For added fun use a LEGO character, perhaps one from on the class’ favourite film, to hop up and down the number line as you give them maths problems to solve.

 

 

8. Place value practice

Place value is another one of the most imperative maths skills to learn in younger year groups. And again, LEGO can be right at the heart of the type of learning. Task pupils with making 10 out of LEGO bricks, connecting them together to make towers that add up to larger and larger numbers.

9. Visualise multiplication

Multiplication can also be easily applied to those multicoloured bricks. Frugal Fun for Boys and Girls have a great example of this, but it essentially looks to replicate the classic times table chart using LEGO.

It’s a great way to come at multiplication from a different, more tactile, angle if pupils aren’t picking up the concept.

 

10. Design a room with LEGO geometry

As an extension of making and understanding shapes, you could enrol the class in a much more ambitious geometry-based challenge. Tie in some engineering and project planning to create a model room made entirely from LEGO.
 

11. LEGO balance with weights

Another one for younger classes who might be struggling to pick up a new concept. Build some scales using LEGO and use them to talk about the subject of weight. Find objects from around the classroom and see how many LEGO bricks they are equal in weight to.
 

12. Tell the time with a LEGO clock

One of the cooler ideas we’ve spotted in classrooms using LEGO. First, it’s a nifty engineering project which takes careful crafting. Once it’s done, it’s a much cooler way to interact with time than staring at the clock or looking at static print outs with the time on them.
 

13. Explore Roman Numerals

Have you slotted next term in for some topic-based learning on Ancient Rome? Their numerical symbols, Numerals, work perfectly with LEGO due to their straight-angled nature.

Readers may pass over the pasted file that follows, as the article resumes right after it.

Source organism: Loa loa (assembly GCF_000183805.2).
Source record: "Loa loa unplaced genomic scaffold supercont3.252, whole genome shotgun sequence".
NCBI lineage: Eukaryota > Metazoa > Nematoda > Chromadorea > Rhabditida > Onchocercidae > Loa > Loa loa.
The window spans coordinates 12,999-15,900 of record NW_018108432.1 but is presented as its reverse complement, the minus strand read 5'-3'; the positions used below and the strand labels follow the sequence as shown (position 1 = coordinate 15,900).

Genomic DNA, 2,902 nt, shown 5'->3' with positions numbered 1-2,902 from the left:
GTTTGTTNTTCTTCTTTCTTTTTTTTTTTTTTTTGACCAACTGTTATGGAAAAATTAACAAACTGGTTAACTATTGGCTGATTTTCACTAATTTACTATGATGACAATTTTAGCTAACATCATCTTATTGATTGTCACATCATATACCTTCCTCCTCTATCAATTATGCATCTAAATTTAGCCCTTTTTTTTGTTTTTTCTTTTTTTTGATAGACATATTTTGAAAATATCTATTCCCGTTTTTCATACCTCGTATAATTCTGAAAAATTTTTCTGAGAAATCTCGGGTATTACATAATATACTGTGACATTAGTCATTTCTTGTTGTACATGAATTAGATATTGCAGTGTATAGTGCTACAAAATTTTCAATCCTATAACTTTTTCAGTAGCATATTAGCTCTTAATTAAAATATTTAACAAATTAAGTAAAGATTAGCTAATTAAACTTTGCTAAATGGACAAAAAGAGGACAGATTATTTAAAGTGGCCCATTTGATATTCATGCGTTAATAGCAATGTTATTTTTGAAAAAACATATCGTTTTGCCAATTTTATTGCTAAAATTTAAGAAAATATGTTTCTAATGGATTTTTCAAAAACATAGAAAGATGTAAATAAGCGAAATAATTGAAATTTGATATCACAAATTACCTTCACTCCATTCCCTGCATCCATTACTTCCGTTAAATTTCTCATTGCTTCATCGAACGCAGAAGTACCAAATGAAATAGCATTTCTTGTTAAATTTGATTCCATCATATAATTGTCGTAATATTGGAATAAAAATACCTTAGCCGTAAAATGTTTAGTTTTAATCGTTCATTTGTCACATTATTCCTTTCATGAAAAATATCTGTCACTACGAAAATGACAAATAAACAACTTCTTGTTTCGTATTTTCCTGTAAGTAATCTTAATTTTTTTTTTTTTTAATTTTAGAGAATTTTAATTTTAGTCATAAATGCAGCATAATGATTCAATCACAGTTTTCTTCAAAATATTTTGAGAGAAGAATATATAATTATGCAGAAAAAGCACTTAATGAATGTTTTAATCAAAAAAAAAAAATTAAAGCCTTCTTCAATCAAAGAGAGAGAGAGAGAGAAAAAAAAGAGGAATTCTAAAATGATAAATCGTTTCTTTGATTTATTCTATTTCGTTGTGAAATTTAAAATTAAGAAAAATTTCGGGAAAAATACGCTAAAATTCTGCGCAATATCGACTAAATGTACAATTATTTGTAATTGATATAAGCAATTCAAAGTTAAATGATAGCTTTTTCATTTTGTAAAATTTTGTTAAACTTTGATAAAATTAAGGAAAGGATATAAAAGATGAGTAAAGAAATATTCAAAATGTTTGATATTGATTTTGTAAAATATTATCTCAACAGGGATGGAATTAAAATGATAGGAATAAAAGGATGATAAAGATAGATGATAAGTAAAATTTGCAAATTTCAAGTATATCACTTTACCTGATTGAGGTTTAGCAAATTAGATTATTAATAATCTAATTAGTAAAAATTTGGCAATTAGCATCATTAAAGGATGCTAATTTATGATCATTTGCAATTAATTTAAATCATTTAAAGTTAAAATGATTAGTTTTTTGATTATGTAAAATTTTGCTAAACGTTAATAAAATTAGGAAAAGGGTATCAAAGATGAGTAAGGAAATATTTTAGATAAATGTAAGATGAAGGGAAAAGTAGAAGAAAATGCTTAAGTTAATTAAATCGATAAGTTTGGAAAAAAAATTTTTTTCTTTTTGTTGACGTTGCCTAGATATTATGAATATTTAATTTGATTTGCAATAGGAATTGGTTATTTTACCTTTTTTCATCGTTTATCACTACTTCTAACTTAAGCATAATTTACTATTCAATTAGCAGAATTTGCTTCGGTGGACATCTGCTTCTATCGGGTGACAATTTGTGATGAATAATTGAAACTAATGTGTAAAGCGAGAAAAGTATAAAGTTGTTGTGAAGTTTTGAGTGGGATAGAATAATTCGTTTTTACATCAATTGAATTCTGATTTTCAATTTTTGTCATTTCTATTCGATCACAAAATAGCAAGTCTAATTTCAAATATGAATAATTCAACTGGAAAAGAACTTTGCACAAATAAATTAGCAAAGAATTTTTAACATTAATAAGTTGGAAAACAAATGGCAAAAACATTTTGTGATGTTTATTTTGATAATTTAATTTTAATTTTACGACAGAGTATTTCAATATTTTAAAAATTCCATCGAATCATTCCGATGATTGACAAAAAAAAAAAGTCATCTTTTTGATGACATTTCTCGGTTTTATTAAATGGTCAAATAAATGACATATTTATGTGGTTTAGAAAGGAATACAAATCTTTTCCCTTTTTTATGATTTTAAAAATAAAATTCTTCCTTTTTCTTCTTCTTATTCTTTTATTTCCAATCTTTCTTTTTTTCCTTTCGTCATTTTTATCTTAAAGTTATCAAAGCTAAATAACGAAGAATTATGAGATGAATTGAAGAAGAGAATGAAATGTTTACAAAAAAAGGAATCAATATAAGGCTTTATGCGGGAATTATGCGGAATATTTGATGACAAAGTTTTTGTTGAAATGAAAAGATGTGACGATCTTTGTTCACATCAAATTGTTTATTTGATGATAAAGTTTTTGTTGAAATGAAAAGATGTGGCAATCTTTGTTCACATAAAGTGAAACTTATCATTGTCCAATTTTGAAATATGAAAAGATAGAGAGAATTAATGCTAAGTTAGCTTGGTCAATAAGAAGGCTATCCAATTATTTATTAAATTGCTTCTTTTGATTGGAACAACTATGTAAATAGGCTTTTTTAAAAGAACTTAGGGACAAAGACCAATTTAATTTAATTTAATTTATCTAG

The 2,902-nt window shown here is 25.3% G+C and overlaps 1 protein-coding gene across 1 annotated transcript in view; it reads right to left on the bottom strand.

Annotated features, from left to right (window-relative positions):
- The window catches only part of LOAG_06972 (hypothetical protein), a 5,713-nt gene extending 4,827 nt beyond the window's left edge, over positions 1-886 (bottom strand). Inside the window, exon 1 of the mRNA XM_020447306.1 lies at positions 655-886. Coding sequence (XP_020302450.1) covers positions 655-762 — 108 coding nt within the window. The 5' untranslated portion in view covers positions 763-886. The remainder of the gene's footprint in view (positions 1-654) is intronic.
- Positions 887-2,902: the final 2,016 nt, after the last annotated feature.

Task the class with recreating big Roman Number numbers using LEGO.

 

14. Collect and interpret data

Another one from the incredibly engaging and versatile LEGO Spike Prime kit here. There’s lots of possibility for data collection and/or interpretation with Spike Prime. LEGO have lots of lesson plans and other ideas themselves, including measuring Kinect energy and tracing line graphs in real time.

One of our favourites is measuring wind power. It starts by building a wind indicator and evolves to collecting and interpreting data collected via the cloud – a perfect display of the power of LEGO’s Spike Prime kit.

 

15. Learn about symmetry

As another extension of the shapes suggestions we’ve made, apply your LEGO bricks to some symmetry-based learning.

An incredible example we’ve seen of this can be found at Fun at Home with Kids. Moving beyond just simple shapes, their LEGO symmetry task is built around butterflies and mirroring complex colours and patterns in both of their wings.

<a href="https://blog.hope-education.co.uk/author/talitha-mclachlan/" target="_self">Talitha McLachlan</a>

Talitha McLachlan

Hope Education writer

Talitha worked as a primary and secondary teacher for 9 years before turning her hand to writing. She is passionate about effective education of children and supporting teachers to do this. In her free time, Talitha enjoys sewing, films, and spending time with her two cats.

6 May 2021